“We have a lot of strong women leaders here. But I think we face the same challenges that any organization does, especially a predominantly military organization, where we’re still working through the balance of women being visible and at the table,” said Kristina Walter, director of the NSA’s Future-Ready Workforce Initiative, in a roundtable discussion on the issue. “And I think what we found is we need to be inclusive of that environment. Women have a lot to offer in that space.”

Walter also noted her group met or exceeded its goal for the last several years to hire 40% women. She said the agency recognizes hiring people from across different segments of society better reflects the American people the NSA serves. Another speaker added that the NSA’s Cybersecurity Collaboration Center is more than 55% female.

Successful organizations of all kinds are recognizing the importance of workplace diversity, particularly in tech.

“People tend to be motivated by what impacts them, and if no one is working on those problems they won’t get solved,” said Laura Yecies, CEO of Bone Health Technologies, which works to prevent osteoporosis, a disease that overwhelmingly affects women.

Race and ethnicity

In addition to gender discrimination and inequality, the technology industry faces disparity in racial and ethnic hiring. For example, African Americans make up 13% to 14% of the total U.S. population, but 6% to 9% of the total workforce in STEM fields. African American women are only 2% of scientists and engineers in the United States, according to the National Science Foundation.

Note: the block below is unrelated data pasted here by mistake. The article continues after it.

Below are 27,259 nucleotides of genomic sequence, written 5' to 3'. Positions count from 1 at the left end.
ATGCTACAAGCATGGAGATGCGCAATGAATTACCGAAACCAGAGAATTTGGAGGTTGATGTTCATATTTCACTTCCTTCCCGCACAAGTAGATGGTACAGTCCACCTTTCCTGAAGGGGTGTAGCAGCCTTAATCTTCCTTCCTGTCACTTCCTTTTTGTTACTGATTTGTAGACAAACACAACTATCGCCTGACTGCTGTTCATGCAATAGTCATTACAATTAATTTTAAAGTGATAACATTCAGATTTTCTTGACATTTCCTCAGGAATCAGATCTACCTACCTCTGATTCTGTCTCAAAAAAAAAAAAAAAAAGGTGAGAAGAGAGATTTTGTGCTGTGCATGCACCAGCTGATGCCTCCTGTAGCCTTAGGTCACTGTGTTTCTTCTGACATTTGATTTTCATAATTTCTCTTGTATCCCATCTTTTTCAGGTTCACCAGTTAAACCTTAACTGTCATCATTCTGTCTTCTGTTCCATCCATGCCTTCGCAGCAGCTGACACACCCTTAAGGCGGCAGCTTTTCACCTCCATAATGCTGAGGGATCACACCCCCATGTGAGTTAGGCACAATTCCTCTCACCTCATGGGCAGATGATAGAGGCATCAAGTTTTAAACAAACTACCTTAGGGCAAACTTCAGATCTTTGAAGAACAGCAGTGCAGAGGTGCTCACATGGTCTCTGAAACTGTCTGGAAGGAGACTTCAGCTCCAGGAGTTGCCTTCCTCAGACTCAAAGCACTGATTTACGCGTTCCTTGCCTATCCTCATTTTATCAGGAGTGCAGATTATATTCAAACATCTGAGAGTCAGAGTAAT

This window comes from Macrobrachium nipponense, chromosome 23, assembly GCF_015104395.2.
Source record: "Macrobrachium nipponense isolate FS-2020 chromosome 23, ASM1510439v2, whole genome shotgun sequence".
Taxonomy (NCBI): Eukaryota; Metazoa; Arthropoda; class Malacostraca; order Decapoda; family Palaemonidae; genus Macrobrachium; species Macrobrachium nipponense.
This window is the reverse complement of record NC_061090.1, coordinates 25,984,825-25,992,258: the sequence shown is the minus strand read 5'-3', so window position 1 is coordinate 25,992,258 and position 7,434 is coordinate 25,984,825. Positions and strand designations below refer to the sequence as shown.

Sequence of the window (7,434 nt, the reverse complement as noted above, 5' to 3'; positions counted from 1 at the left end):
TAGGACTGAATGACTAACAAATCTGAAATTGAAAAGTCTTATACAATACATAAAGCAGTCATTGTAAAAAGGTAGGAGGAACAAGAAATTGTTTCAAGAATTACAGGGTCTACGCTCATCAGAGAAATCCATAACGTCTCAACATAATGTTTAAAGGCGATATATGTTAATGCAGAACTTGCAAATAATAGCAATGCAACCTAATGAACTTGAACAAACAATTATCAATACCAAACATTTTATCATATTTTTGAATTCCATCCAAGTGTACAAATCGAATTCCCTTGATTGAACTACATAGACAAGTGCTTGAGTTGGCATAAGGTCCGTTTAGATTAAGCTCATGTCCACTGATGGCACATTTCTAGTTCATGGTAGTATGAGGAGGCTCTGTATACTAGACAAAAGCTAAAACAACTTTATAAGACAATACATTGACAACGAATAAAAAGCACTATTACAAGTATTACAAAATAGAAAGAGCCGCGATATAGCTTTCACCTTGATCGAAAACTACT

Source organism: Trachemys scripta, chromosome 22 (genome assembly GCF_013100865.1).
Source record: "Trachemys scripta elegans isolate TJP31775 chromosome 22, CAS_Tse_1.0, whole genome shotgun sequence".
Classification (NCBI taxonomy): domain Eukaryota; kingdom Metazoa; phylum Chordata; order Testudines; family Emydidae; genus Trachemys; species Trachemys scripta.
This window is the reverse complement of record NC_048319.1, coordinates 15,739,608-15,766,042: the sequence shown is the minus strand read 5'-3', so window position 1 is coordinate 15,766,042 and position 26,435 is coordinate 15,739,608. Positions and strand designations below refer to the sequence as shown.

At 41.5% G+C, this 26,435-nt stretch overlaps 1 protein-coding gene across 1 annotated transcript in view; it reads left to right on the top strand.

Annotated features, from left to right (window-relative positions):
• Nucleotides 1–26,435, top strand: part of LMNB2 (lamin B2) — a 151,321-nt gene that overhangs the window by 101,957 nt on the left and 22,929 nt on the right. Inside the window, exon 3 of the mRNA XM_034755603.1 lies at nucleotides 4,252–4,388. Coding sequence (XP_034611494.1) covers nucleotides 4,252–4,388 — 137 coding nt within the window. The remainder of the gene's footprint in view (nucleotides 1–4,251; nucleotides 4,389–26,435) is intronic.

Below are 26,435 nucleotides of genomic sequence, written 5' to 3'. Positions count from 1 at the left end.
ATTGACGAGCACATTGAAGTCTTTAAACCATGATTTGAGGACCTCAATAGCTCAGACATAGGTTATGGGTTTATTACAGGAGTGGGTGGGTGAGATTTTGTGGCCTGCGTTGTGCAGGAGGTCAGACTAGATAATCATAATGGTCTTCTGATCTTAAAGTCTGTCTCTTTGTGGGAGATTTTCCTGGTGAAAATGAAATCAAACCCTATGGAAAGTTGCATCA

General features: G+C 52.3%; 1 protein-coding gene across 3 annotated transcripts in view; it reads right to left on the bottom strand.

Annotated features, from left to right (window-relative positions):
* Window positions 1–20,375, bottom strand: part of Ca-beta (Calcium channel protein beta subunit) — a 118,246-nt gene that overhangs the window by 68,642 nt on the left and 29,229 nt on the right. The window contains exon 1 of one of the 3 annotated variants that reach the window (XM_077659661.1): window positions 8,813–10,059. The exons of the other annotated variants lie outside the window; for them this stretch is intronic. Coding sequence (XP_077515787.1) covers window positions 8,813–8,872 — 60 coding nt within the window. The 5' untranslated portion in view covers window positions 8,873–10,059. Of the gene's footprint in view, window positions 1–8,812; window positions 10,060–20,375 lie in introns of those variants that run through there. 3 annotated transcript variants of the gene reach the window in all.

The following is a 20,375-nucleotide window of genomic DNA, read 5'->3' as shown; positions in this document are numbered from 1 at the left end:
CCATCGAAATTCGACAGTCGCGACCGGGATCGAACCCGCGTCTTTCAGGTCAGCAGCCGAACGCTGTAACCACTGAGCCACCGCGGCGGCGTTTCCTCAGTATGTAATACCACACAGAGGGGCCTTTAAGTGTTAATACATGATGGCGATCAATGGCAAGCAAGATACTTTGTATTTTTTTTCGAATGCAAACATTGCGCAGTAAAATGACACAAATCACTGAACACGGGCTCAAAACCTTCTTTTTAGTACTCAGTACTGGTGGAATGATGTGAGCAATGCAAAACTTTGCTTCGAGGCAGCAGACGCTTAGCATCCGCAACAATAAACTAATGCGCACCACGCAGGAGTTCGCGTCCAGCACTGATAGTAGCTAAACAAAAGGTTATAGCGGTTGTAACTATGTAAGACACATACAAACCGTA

The federal government’s “Diversity and STEM: Women, Minorities, and Persons with Disabilities” 2023 report suggests women, and Hispanics in particular, have made significant progress over the past decade, both in terms of increased representation in the STEM workforce and their participation in higher education. However, those broad patterns are not universal across all STEM occupations and fields of study.

For example, women are a much smaller proportion of the college-educated workforce in computer and mathematical sciences, biological sciences, physical sciences and engineering than in the social sciences. Separately, underrepresented minorities make up a third of the workforce in STEM jobs that typically do not require a college degree for entry. However, those jobs tend to have the lowest salaries and highest unemployment in STEM.

About 3% of the STEM workforce are people with disabilities. Although the number of STEM workers with at least one disability increased since 2011, their representation in the STEM workforce has remained unchanged from a decade ago.